The £5million cost of drawing up a masterplan and consulting the public over the redevelopment of Crystal Palace Park has been labelled a "pointless money wasting exercise" by residents who claim they have not been listened to.

Since 2004 the London Development Agency (LDA) has spent a massive £3.5million of public money consulting residents and businesses about its plans for the historic park.

A further £1.5million has gone into producing the masterplan for the £67.2million project - a document that is to be presented to Bromley Council in the autumn.

But the level of spending has been criticised by some who say that unless their responses are listened too, the money is a waste.

Melvin Harrison from the Crystal Palace Foundation said: "I think the problem is that the LDA was so frightened about Bromley's lack of consultation it tried to be super careful and you can't blame them. But the problem is that they have still included housing in the park plans and so haven't listened to people.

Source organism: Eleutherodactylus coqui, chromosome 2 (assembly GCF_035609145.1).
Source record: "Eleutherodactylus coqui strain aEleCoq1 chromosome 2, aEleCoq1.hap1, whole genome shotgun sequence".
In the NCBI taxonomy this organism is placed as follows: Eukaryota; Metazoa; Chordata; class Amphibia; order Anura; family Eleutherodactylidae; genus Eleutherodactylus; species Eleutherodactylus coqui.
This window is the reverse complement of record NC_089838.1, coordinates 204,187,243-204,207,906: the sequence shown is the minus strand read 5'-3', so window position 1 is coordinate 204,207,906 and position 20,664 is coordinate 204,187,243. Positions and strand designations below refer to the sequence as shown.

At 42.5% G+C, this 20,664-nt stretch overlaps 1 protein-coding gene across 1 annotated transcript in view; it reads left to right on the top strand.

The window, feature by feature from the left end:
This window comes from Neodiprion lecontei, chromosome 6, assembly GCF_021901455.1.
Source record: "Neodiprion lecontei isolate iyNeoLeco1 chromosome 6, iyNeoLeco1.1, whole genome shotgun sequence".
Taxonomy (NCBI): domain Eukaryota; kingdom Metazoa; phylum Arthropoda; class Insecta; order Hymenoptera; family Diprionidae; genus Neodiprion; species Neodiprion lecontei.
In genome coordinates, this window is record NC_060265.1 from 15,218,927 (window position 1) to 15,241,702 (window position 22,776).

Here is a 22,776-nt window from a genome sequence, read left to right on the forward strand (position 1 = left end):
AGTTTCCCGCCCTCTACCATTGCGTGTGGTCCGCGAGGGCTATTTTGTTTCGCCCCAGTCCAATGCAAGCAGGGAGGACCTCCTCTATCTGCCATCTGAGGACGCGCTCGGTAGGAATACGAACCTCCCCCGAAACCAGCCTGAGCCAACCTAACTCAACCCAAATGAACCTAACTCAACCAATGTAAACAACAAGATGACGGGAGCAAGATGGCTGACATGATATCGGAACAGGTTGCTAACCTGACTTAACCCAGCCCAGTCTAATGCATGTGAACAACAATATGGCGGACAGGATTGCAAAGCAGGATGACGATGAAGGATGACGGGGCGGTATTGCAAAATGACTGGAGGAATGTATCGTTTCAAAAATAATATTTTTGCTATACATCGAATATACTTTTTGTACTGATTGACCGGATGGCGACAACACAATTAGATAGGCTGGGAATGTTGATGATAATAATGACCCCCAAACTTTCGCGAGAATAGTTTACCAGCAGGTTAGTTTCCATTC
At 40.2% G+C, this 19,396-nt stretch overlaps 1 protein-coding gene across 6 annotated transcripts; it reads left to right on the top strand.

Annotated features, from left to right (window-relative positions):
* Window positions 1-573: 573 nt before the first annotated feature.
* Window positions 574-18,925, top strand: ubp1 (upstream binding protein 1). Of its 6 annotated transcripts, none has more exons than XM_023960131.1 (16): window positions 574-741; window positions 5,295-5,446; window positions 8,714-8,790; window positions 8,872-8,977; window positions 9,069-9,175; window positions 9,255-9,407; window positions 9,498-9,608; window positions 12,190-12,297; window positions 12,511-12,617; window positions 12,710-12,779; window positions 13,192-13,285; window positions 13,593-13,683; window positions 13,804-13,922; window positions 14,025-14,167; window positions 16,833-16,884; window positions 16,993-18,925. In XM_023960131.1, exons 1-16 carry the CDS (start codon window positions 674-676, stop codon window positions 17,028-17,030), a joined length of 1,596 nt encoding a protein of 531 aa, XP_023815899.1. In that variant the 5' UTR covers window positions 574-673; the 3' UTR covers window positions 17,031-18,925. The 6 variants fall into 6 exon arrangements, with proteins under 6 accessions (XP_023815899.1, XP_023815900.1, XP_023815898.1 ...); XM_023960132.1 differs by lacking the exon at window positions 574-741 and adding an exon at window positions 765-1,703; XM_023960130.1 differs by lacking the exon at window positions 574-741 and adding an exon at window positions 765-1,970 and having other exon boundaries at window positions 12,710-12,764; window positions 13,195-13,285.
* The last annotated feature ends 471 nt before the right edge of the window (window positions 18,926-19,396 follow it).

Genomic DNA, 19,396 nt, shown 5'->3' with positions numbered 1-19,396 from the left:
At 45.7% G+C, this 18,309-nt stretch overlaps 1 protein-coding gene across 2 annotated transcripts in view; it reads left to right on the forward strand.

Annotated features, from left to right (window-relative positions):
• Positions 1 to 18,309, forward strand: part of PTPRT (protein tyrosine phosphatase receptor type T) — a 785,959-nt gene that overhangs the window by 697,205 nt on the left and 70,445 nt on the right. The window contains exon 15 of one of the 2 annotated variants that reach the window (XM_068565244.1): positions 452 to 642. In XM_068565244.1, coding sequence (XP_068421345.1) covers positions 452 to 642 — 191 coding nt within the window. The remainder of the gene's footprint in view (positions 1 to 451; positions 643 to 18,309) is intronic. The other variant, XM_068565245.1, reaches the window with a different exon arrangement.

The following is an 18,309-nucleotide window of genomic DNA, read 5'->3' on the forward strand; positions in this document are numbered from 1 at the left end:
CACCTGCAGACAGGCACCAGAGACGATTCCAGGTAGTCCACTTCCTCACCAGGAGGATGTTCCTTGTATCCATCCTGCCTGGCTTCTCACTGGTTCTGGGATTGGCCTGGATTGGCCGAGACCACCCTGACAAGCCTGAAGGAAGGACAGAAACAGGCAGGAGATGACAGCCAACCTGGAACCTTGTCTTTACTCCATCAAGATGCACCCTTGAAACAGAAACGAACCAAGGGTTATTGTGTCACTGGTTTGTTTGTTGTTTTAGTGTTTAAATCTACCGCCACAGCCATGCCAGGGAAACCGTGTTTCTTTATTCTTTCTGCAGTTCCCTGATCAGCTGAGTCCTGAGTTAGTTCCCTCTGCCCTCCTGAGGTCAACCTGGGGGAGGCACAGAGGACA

"A lot of money has been spent because of the paranoia of the LDA but there is no point having this degree of consultation if you're not going to listen to the results. It becomes a pointless money wasting exercise. Despite all the money that has been spent, we are effectively back to first base."

However, a spokesman for the LDA defended the level of spending and said its "extensive, ongoing consultation programme" was to ensure the park plans met the needs of the local community.

"Master planners have worked with the community at every step of the design stage, which has inevitably increased the cost," the spokesman added, "Such attention to detail has made us very confident in the quality of the masterplan we have developed, and that it strongly reflects the wishes of the people.

"We feel an extensive community engagement programme was invaluable in ensuring the plans for the park meet the needs of the communities it serves, and that consultation has used a variety of mediums including regular printed newsletters, public workshops, public exhibitions, public events, an outreach programme and business events to name but a few."

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